What PCPs really think about repealing the ACA

A recent survey found most primary care physicians are in favor of keeping the ACA, despite that proponents of repeal say the law needlessly burdens physicians.

"What we heard is that the majority of primary care physicians are open to changes in the law but overwhelmingly opposed full repeal," Craig Pollack, MD, lead author and associate professor of medicine at Baltimore-based Johns Hopkins University School of Medicine, said in a statement.

The small survey, published in The New England Journal of Medicine, polled 426 primary care physicians from a random sample of the American Medical Association Masterfile between December 2016 and January 2017. Physician specialties included internal medicine, pediatrics, geriatrics and family medicine.

Here are three main findings from the survey.

1. Just 15.1 percent of PCPs want the entire ACA repealed. All respondents who wanted the law repealed in its entirety identified as Republican. They accounted for 32.4 percent of all Republican respondents. Among those who voted for President Donald Trump, 37.9 percent want the entire law repealed.

2. PCPs strongly support the regulations the ACA put on the insurance market. For example, 95.1 percent of PCPs said the provision that prohibits payers from denying coverage to those with preexisting conditions was "very important" or "somewhat important" for improving our nation's health. Other provisions that received support include tax credits for small businesses (90.8 percent), allowing young adults up to age 26 to stay on their parents' plans (87.6 percent), individual tax subsidies (75.2 percent) and Medicaid expansion (72.9 percent).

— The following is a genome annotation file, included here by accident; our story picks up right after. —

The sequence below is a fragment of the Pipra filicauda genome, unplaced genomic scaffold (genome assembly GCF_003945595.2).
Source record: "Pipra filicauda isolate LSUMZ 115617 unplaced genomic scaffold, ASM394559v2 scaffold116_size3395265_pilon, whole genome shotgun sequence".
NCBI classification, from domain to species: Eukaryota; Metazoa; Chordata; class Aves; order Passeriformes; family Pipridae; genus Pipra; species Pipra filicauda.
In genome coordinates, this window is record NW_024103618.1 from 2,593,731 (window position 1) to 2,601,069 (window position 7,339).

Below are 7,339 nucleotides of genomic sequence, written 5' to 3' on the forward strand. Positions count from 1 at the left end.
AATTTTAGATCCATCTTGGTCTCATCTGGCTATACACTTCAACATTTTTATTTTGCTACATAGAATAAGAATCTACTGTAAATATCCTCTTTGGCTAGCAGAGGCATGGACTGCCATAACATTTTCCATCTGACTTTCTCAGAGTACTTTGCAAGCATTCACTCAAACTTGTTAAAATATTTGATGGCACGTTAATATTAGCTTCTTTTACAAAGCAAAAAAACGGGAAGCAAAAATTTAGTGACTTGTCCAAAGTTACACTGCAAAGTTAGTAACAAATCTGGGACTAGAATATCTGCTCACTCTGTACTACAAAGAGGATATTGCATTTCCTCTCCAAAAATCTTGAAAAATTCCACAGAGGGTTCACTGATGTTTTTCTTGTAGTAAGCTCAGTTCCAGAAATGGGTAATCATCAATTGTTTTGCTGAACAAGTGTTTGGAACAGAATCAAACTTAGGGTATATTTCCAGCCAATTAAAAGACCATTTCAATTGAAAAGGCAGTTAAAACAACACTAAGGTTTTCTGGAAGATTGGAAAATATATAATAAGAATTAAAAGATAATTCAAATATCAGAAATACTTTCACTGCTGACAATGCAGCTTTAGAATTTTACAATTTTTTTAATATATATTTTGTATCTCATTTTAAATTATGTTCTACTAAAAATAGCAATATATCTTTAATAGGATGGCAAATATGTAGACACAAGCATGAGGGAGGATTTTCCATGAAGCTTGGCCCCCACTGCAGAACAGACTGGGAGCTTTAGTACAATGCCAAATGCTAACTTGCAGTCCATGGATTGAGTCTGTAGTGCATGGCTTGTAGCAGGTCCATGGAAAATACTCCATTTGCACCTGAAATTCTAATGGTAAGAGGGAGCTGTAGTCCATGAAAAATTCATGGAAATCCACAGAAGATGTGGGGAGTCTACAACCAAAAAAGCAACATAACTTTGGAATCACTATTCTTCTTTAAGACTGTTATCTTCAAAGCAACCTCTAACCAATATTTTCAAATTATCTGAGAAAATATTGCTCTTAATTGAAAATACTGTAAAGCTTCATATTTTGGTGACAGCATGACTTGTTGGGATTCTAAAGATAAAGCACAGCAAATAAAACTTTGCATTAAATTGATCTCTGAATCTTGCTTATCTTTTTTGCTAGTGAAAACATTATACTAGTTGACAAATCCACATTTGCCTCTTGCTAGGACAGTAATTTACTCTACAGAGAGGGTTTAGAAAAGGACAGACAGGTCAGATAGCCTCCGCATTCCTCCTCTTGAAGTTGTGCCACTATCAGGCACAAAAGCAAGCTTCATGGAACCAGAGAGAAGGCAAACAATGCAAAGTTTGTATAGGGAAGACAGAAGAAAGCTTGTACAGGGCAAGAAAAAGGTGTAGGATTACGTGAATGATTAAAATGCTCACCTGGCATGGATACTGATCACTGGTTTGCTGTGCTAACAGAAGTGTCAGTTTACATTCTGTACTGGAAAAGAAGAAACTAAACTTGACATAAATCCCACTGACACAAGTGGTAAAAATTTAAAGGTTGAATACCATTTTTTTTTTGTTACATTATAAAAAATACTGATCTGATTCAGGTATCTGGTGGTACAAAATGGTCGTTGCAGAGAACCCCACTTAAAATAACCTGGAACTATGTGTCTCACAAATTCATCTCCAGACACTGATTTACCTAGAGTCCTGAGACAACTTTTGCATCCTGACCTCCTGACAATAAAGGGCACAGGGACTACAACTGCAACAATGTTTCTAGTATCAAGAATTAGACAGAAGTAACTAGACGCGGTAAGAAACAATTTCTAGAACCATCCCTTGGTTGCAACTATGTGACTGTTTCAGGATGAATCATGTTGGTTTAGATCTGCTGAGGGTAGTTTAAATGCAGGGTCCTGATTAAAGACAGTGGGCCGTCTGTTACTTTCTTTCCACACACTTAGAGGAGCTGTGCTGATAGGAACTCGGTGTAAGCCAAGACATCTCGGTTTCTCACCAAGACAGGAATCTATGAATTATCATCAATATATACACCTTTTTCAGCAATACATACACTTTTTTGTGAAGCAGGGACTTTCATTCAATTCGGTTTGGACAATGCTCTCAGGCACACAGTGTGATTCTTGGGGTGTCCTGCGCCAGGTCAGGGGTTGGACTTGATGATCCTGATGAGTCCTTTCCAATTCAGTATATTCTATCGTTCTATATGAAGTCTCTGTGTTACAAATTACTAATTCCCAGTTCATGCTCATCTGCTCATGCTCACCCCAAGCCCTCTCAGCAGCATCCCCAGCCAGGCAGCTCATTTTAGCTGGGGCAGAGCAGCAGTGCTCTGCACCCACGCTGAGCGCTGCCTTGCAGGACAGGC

3. Despite support for provisions that expanded coverage to high-risk patients, roughly half of physicians favor the individual mandate and penalty. This reflects the sentiment of the general public as well, according to the report. "These results point to an important need to educate healthcare providers and the public about the fundamental inseparability of these provisions: policies that do not address adverse selection would lead to increased and unsustainable health insurance costs," the authors wrote.

4. Most physicians (73.8 percent) want parts of the law changed. In particular, PCPs said they favored proposals to increase consumer choice, such as a proposal to create a public option to compete with private payers, similar to Medicare. Physicians were also supportive of proposals to increase the use of health savings accounts (68.7 percent) and to provide Medicaid-eligible people with tax credits to purchase private insurance (58.6 percent). High-deductible health plans were the least popular, gaining support from just 29.4 percent of respondents.

 

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